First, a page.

“Aaron had good ideas for our tight budget such as making use of left-over materials,” says Antony. “Shelves made from cladding, hand-rails from decking and oak-veneer flooring for the kick-back for the breakfast bar.” Elsewhere, more space is freed up by the use of wide sliding pocket doors, which glide smoothly away to create large openings particularly to the children’s’ bedrooms.
When open, the bedroom spaces expand into the light filled corridor, which is almost like a cloister or a gallery, and then the rooms feel very connected to the rest of the house. If the children want privacy or quiet they can slide the ‘wall’ closed and have their personal space.
The finished property ticks all the boxes for Sue and Antony: three bedrooms, two bathrooms, a kitchen-living zone, separate utility and an office space. The master bedroom upstairs has full height windows on three sides giving glorious countryside views.
Sadly, Sue’s mother died suddenly and unexpectedly just at the time the family moved into their new home. Sue credits the new house and its tranquil surroundings with helping her to deal with her grief.
UNEXPECTED COSTS can really tip your budget, so do as much research into both the plot and any existing buildings as possible. Look into project/construction insurance, asbestos removal, structural engineer fees and groundworks/landscaping. It is easy to forget about these costs, which can significantly add to your total. Make sure you allocate funds at the beginning for the final landscaping that will need to be done.
INVESTIGATE GOVERNMENT GRANTS that may be available to help finance sustainablility and eco products. We bought our air source heat pump thanks to this kind of support and are able to repay the amount over five years. Schemes like this can really help with cash flow when the costs are mounting.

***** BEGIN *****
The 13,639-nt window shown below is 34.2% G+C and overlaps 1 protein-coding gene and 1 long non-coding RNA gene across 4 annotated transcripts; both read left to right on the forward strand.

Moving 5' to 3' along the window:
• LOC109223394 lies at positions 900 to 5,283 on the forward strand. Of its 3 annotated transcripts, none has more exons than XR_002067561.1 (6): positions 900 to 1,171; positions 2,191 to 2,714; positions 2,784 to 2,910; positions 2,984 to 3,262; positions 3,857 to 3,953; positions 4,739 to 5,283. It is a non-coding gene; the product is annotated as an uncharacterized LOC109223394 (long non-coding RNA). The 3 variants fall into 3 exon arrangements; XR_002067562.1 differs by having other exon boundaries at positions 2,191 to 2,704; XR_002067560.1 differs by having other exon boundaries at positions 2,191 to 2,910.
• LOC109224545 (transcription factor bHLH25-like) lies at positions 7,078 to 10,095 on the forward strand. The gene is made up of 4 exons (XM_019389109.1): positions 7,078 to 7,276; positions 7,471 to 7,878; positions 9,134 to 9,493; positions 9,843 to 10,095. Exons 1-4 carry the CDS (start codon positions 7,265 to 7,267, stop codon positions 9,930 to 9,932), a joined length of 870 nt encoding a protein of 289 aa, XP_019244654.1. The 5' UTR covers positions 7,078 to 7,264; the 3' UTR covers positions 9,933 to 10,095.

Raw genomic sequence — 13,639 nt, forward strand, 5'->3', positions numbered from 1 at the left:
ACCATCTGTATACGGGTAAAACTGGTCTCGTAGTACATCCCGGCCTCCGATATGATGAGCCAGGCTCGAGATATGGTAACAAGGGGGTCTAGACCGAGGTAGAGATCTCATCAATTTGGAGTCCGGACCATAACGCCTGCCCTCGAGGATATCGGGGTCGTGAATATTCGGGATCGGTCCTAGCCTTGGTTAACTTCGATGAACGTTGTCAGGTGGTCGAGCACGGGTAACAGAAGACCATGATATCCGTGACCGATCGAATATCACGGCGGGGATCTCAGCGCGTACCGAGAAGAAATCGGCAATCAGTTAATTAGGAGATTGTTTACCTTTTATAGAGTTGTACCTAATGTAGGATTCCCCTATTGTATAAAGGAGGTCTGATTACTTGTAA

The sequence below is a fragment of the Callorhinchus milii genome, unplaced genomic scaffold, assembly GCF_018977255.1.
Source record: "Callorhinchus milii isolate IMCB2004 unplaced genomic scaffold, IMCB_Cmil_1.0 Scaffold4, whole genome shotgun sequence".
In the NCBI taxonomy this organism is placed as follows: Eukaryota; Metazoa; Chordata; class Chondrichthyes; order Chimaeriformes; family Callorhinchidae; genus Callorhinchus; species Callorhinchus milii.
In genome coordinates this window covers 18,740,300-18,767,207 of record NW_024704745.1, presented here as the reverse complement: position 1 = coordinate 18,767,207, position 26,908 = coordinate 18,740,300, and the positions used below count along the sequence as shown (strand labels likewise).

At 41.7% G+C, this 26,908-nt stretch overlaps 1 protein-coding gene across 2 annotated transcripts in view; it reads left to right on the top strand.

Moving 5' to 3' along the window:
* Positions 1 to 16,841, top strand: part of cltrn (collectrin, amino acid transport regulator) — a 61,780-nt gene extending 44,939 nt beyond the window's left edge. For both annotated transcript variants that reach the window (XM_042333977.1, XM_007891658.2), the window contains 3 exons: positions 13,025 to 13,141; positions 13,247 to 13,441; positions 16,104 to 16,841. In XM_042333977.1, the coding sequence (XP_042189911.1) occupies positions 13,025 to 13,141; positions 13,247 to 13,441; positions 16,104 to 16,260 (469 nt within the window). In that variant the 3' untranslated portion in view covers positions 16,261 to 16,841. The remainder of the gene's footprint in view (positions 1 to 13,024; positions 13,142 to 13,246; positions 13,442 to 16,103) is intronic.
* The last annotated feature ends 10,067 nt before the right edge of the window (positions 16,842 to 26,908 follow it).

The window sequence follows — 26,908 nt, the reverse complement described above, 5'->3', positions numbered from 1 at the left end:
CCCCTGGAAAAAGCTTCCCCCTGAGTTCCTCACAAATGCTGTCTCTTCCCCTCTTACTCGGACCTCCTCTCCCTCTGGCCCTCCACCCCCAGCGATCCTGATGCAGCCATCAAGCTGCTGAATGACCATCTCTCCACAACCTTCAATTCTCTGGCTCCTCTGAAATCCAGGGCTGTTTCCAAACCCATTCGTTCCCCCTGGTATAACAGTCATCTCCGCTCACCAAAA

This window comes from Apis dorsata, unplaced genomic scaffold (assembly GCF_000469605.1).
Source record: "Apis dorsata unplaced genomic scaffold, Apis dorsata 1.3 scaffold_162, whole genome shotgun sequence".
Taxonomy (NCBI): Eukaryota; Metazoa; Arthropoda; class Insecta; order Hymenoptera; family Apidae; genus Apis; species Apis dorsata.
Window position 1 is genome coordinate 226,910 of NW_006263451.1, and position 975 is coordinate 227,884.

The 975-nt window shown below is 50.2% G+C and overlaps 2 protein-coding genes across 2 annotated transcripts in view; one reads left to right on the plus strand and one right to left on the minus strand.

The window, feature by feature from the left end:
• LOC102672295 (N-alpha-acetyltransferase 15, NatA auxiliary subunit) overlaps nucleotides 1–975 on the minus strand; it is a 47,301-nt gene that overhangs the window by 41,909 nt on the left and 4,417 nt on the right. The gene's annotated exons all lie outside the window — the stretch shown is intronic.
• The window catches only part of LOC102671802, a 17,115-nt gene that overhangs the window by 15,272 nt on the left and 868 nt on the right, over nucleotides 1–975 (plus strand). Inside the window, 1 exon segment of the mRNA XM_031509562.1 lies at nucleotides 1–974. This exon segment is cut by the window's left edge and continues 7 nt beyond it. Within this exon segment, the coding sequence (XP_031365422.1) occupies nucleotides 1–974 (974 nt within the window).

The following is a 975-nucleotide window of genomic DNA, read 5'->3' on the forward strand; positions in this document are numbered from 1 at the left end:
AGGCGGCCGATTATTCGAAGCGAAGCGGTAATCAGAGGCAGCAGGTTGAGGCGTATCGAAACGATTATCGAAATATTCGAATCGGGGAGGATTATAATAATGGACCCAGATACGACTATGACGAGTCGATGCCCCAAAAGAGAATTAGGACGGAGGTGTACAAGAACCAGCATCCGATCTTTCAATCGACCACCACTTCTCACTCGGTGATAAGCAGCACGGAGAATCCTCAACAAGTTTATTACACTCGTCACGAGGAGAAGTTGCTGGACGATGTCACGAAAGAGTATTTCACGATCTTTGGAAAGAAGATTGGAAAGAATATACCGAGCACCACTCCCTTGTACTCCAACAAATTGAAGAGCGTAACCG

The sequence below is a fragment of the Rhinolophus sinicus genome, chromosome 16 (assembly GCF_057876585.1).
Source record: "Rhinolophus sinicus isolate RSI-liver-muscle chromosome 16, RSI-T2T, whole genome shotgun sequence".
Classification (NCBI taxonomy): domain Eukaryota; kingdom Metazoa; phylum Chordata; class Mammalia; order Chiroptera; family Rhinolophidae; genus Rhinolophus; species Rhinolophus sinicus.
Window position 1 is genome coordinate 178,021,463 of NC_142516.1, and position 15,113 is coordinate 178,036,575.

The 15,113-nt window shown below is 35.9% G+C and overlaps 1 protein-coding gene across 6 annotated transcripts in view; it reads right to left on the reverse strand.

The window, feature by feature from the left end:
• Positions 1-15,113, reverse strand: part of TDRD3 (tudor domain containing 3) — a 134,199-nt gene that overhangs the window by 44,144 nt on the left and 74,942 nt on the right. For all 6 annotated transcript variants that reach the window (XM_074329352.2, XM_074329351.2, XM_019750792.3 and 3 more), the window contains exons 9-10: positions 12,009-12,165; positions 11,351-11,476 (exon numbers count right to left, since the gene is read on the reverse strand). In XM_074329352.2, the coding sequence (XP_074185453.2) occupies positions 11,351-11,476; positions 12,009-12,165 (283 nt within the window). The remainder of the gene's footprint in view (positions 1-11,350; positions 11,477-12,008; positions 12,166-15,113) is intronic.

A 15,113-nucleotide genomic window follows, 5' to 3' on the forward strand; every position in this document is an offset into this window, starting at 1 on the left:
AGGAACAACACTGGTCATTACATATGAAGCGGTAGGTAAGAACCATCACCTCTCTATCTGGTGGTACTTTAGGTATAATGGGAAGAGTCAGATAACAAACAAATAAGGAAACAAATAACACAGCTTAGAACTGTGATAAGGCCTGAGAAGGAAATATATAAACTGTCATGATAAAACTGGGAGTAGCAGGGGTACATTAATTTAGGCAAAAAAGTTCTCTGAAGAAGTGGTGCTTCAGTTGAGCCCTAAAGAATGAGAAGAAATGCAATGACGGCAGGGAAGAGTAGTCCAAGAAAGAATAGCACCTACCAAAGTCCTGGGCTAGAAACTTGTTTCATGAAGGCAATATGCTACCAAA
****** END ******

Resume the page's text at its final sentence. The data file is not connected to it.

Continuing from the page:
WITH FULL HEIGHT WINDOWS consider installing hidden blinds. Sometimes it is best to design the ceiling a little lower than the windows so a roller blind can be hidden in the recess out of sight – we did this in the living room and the result is great.
USE SOCIAL MEDIA platforms, such as Pinterest or Instagram, for design inspiration before you start. One idea may lead onto another until you end up seeing something that you would never have considered at the start. They are an invaluable resource and an easy way to narrow down what you do and don’t like.
“The fact that I could walk from my front door into the beautiful woods every day was very helpful,” she says. “Watching the wildlife in the fields around the house and being able to live in such a peaceful place gave a feeling of freedom and continuity.”
There are certain things that Sue and Antony admit they would have done differently had they known what to expect. One of these is to think about the landscaping early on in the project. By the time they got around to looking into this element, they had run out of money and needed to take out a second small mortgage to finance it.
Despite this and the stresses of the whole project the family are delighted with their new home. “This is it for us,” says Antony, “we plan to be here forever.” The quiet life they sought is now theirs to enjoy and as Sue says: “the views that we get to see every day and the access to the local countryside add to our happiness and wellbeing.”